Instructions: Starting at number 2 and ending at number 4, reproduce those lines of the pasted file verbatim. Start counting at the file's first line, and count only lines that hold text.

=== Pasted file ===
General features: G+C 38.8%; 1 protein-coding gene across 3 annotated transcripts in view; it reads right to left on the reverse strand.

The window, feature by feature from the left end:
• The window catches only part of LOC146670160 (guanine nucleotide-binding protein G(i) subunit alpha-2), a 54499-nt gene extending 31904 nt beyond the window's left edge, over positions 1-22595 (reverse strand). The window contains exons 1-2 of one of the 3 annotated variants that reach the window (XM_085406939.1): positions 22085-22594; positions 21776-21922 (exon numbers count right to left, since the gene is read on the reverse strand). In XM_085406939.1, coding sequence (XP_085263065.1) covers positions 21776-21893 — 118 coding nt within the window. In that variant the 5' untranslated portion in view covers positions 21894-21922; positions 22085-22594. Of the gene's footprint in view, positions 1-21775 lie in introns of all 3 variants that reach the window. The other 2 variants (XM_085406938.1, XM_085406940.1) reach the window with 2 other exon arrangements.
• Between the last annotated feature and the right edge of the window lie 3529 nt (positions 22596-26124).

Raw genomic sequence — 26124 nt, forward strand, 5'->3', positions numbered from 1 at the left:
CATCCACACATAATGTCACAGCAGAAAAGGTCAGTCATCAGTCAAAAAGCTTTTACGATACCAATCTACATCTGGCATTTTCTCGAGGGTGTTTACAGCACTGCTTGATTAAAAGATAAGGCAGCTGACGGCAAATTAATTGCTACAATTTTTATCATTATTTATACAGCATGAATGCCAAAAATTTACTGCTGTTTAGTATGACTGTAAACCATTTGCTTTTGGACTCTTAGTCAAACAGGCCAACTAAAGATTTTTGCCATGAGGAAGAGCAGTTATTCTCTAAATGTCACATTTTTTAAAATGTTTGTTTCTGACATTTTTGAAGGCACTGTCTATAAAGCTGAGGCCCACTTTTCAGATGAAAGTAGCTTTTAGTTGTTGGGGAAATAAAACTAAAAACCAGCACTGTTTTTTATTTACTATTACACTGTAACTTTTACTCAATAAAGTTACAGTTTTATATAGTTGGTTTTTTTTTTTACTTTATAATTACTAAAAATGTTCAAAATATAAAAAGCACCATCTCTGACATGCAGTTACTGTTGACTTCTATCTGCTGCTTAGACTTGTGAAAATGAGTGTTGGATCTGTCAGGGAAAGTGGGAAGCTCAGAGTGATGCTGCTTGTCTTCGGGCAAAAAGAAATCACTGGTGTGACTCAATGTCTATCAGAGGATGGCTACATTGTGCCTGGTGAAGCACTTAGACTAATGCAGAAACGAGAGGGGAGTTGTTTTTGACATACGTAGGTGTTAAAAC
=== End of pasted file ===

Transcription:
The window, feature by feature from the left end:
• The window catches only part of LOC146670160 (guanine nucleotide-binding protein G(i) subunit alpha-2), a 54499-nt gene extending 31904 nt beyond the window's left edge, over positions 1-22595 (reverse strand). The window contains exons 1-2 of one of the 3 annotated variants that reach the window (XM_085406939.1): positions 22085-22594; positions 21776-21922 (exon numbers count right to left, since the gene is read on the reverse strand). In XM_085406939.1, coding sequence (XP_085263065.1) covers positions 21776-21893 — 118 coding nt within the window. In that variant the 5' untranslated portion in view covers positions 21894-21922; positions 22085-22594. Of the gene's footprint in view, positions 1-21775 lie in introns of all 3 variants that reach the window. The other 2 variants (XM_085406938.1, XM_085406940.1) reach the window with 2 other exon arrangements.
• Between the last annotated feature and the right edge of the window lie 3529 nt (positions 22596-26124).